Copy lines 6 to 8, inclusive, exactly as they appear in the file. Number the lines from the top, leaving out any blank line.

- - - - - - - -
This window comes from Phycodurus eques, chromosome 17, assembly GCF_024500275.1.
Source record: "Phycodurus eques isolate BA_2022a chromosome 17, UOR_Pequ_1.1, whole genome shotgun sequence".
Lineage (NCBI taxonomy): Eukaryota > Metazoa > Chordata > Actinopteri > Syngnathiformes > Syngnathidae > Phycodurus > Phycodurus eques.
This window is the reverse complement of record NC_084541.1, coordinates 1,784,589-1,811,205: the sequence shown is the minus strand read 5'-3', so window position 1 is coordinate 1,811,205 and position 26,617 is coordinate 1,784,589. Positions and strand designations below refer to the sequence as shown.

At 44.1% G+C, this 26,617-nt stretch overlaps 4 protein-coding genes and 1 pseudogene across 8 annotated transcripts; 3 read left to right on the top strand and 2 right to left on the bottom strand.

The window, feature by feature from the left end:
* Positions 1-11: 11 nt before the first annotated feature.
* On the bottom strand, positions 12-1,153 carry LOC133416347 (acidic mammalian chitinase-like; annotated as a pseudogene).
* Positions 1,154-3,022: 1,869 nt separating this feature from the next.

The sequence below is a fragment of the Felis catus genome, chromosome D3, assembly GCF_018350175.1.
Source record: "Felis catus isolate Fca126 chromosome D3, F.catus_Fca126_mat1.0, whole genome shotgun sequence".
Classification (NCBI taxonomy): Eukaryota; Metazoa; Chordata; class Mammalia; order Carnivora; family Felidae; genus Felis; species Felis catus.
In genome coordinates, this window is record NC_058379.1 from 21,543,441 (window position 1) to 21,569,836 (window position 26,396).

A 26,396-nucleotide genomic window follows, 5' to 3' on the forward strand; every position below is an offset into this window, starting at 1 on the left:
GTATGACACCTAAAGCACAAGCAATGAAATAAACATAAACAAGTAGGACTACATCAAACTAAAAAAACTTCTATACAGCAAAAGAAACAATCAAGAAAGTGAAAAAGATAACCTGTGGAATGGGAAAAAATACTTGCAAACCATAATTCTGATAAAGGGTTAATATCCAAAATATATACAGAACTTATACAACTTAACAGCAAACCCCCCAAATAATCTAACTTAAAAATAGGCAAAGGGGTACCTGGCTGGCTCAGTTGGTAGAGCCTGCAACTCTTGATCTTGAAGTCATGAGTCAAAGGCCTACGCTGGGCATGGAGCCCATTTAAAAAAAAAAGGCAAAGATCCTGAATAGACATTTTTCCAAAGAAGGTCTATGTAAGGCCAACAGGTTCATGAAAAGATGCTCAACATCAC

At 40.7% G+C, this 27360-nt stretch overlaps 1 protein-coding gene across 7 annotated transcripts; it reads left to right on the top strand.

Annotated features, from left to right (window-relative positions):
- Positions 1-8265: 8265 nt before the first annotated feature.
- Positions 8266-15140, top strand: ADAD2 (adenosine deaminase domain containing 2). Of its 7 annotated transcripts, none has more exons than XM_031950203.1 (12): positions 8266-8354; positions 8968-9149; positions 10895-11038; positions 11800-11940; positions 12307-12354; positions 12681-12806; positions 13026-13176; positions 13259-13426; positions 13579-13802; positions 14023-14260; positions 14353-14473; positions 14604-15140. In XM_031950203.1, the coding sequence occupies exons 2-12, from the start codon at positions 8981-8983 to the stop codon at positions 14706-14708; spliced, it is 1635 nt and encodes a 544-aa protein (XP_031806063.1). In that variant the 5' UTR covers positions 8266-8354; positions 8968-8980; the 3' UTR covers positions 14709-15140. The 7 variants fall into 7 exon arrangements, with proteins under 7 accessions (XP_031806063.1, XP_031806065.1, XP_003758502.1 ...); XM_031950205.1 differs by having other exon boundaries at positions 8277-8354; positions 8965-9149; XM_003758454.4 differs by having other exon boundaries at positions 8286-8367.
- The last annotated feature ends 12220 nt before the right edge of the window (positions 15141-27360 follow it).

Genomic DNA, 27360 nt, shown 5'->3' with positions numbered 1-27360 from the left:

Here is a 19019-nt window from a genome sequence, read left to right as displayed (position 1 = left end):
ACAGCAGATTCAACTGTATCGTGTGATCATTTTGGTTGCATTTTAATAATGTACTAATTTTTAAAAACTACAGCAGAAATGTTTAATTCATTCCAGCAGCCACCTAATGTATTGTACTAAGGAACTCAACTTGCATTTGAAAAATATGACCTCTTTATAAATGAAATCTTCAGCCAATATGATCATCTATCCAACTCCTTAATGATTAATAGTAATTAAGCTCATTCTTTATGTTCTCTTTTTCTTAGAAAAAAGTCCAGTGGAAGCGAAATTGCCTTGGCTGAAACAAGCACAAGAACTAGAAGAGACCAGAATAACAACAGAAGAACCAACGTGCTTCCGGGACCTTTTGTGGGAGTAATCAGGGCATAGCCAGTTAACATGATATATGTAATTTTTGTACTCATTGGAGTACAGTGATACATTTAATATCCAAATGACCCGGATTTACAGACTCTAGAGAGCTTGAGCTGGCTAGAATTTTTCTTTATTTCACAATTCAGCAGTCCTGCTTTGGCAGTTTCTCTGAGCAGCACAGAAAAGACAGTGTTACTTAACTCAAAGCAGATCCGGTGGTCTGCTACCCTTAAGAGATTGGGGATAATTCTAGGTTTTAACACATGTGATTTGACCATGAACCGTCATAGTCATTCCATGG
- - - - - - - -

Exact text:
The window, feature by feature from the left end:
* Positions 1-11: 11 nt before the first annotated feature.
* On the bottom strand, positions 12-1,153 carry LOC133416347 (acidic mammalian chitinase-like; annotated as a pseudogene).